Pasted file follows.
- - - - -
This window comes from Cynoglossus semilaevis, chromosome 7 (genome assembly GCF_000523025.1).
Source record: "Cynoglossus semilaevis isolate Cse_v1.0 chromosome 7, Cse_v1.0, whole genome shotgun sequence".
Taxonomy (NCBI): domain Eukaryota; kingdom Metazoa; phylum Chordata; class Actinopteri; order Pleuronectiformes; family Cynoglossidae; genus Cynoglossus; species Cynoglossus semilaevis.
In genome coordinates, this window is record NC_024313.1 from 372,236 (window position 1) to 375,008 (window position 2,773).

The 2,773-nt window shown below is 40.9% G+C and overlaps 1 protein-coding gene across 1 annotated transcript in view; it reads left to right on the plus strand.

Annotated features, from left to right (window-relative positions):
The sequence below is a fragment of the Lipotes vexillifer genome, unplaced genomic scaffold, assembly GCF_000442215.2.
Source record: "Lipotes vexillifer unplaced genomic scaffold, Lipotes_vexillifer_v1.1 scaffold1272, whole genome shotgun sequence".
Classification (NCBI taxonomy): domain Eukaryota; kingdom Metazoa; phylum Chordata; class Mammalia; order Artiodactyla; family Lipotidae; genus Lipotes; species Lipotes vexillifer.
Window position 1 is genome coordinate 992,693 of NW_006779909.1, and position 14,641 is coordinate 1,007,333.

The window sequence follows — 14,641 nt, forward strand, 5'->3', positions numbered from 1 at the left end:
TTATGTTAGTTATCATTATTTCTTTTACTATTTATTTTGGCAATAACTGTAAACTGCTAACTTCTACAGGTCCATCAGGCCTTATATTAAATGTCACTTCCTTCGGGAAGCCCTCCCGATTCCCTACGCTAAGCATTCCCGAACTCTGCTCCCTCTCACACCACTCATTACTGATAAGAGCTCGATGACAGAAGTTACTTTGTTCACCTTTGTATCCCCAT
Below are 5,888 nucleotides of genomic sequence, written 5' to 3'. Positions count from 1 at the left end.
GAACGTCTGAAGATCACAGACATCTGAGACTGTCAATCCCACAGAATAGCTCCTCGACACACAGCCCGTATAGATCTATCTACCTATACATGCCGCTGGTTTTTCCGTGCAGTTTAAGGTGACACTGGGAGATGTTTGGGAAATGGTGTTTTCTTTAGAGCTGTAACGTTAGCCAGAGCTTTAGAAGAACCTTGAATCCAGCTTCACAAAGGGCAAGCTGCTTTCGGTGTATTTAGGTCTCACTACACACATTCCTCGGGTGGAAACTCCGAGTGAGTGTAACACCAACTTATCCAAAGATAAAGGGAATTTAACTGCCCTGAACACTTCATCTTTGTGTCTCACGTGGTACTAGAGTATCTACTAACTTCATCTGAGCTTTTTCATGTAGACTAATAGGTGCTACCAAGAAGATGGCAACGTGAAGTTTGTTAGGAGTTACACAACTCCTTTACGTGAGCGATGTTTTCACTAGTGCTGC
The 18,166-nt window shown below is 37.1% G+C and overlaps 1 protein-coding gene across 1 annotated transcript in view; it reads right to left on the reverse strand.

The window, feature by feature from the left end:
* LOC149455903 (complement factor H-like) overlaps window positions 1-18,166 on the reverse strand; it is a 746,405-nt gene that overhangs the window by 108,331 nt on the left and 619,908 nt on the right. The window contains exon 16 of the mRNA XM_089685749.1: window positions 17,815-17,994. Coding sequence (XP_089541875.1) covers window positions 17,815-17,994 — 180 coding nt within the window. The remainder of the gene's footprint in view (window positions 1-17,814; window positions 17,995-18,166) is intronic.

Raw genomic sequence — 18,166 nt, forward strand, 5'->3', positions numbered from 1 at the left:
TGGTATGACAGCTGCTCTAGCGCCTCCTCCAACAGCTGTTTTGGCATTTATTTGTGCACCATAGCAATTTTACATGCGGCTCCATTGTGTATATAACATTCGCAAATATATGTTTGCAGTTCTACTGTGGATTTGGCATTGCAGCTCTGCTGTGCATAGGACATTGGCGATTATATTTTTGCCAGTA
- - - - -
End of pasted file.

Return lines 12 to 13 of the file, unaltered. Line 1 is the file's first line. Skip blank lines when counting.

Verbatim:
TTATGTTAGTTATCATTATTTCTTTTACTATTTATTTTGGCAATAACTGTAAACTGCTAACTTCTACAGGTCCATCAGGCCTTATATTAAATGTCACTTCCTTCGGGAAGCCCTCCCGATTCCCTACGCTAAGCATTCCCGAACTCTGCTCCCTCTCACACCACTCATTACTGATAAGAGCTCGATGACAGAAGTTACTTTGTTCACCTTTGTATCCCCAT
Below are 5,888 nucleotides of genomic sequence, written 5' to 3'. Positions count from 1 at the left end.